The city snubbed Park Slope’s request for traffic-slowing measures in 2011, but it might reconsider now that pressure is mounting from neighbors, an official said after a meeting to brainstorm ways to make streets safer on Tuesday night.
Hundreds of Slopers gathered at the Park Slope United Methodist Church to pool road safety ideas a week and a half after activists symbolically lowered the speed limit along Prospect Park West to 20-miles-per-hour with un-sanctioned signs and two months after a 12-year-old was killed on that street by a van. A Department of Transportation official in attendance did not respond to attendees’ demands to lower speed limits, but he did allow to a reporter that the neighborhood might be a good fit for the so-called “Slow Zone” designation the department denied two years ago.
“It’s something done in other neighborhoods that we’re planning to do — it’s something that would be a potential in Park Slope in the future,” said Christopher Hrones, the department’s Downtown Brooklyn transportation coordinator, about the program that would bring 20-mile-per-hour speed limits, speed humps, and other traffic calming measures.
Three Park Slope civic groups and two community boards submitted the 2011 application to make the whole neighborhood a car chill-out sector, but street planners passed it over because the neighborhood logged relatively few auto-crash deaths and injuries, according to Eric McClure, co-founder of Park Slope Neighbors, one of the groups behind the failed bid. The coalition did not reapply in 2012 because of a huge waiting list, he said, and this October the city announced 15 new Slow Zones to be set up over the next three years, meaning that the earliest Park Slope could be considered again would be 2016.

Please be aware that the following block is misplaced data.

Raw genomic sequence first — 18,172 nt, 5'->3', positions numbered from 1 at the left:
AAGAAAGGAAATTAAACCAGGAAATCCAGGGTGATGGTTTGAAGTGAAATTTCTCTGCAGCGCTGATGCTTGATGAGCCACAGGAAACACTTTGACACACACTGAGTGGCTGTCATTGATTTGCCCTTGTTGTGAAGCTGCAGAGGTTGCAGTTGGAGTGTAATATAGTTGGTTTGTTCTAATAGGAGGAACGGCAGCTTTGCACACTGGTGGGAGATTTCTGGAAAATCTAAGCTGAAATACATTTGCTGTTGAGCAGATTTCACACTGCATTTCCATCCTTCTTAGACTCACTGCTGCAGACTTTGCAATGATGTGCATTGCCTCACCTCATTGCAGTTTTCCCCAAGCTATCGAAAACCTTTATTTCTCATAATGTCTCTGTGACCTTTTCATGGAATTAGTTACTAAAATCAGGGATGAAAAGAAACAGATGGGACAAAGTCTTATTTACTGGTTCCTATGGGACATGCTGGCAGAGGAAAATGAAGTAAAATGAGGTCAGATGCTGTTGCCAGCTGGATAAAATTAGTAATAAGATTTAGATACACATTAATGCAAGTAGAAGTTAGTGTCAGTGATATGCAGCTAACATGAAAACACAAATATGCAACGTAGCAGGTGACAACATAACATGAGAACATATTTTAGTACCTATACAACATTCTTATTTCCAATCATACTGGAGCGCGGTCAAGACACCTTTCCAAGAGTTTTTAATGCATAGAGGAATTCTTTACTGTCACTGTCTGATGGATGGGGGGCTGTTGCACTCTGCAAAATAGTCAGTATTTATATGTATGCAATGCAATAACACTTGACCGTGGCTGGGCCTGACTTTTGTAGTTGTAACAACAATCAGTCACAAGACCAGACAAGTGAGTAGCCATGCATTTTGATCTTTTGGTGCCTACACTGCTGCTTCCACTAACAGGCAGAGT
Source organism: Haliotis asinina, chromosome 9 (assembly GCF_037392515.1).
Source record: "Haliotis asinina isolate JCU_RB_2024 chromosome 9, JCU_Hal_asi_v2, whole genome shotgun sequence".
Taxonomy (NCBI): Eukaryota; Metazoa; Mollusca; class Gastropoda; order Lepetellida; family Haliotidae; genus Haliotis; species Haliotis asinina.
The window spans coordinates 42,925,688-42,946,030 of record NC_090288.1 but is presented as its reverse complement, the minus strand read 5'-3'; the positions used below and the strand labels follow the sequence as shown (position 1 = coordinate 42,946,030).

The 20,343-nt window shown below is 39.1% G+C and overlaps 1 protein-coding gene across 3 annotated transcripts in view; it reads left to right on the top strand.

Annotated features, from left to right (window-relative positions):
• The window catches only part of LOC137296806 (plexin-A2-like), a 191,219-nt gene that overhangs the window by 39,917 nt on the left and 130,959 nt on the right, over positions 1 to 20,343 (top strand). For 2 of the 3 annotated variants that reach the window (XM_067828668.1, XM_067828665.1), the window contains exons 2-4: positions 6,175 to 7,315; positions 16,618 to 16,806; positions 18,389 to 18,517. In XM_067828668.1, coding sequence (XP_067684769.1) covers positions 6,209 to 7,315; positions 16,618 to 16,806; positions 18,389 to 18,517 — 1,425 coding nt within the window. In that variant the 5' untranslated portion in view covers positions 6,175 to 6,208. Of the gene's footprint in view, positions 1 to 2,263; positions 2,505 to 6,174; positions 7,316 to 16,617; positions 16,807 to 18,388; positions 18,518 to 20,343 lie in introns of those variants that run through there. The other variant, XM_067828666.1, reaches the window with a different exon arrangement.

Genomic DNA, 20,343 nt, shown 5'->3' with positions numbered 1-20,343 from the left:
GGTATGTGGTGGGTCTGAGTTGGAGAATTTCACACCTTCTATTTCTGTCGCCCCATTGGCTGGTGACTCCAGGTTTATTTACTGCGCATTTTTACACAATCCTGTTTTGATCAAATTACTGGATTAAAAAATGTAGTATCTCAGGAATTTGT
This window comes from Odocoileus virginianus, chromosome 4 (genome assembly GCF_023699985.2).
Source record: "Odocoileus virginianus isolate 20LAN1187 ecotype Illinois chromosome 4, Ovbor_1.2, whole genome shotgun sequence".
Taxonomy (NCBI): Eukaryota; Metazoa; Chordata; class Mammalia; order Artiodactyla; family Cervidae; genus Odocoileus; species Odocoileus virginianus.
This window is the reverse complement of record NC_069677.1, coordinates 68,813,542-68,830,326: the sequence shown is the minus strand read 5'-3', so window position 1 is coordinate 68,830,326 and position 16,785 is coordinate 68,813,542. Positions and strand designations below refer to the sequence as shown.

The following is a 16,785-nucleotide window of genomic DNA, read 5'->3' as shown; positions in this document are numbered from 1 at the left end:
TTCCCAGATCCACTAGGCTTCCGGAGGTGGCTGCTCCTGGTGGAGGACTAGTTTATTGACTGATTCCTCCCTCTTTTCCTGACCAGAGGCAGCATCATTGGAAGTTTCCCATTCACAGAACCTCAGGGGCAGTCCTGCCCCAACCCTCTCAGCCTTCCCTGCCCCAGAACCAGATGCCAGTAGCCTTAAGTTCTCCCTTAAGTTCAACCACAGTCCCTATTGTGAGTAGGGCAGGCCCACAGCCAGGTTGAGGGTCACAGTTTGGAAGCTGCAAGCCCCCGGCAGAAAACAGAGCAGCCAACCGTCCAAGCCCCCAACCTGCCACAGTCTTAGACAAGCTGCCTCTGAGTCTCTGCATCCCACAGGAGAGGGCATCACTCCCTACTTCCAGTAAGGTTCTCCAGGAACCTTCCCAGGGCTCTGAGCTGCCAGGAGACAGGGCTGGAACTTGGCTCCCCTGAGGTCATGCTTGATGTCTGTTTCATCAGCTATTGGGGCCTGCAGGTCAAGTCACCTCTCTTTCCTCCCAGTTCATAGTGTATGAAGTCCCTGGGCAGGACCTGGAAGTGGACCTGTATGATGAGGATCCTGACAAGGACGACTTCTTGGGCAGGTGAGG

“We’re a bit disheartened,” McClure said. “I’m not sure how the next process will work, but we will work very closely with our elected officials, the Department of Transportation, and other stakeholders to try to make that happen for this neighborhood.”
The Tuesday meeting drew impassioned testimony about why the city cannot wait to slow down car traffic, including words from the parents of Sammy Cohen Eckstein, the boy killed when he ventured onto Prospect Park West to retrieve a soccer ball and tripped in front of a van, according to his mother.
“Clearly, more needs to be done now,” said Amy Cohen, Cohen Eckstein’s mother, in a tearful speech, calling for lower speed limits and citing data that shows reduced velocities save lives in crashes.
Police do not suspect speeding to have been a factor in the crash that took Cohen Eckstein’s life, the New York Post reported, and the investigation is closed and no criminal charges have been filed, according to Cohen.
Public advocate-elect Letitia James pledged to stay on Sloper and Mayor-elect DeBlasio’s case about the importance of traffic calming in the coming year.
“To Samuel’s parents and Sammy, may his death not go in vain,” James said.
Others called on police to increase the number of cops watching for drivers speeding and failing to yield to pedestrians. Park Slope’s 78th Precinct logged no speeding tickets in September and just 16 in October, according to police statistics.
The precinct’s commanding officer, Deputy Inspector Michael Ameri, took to the podium to pledge to work with the community to make roads safer, but later told attendees that targeting speeders would take more cops specifically dedicated to the task.
“The average police officer driving around the neighborhood cannot just issue a speeding summons,” Ameri said, explaining that such a post would require taking the cop off the beat and giving him or her special training and a radar gun. “You can’t just arbitrarily say, ‘He’s speeding,’ and pull [a driver] over.”
The solutions offered by attendees differed, but the message of the meeting was clear: pedestrians and cyclists in Park Slope are sick of having close calls with cars.
“I’ve had numerous situations with me and my kids where we’ve almost been hit, and all you’re left with is a feeling of rage,” said Slope mom Karen Fuller.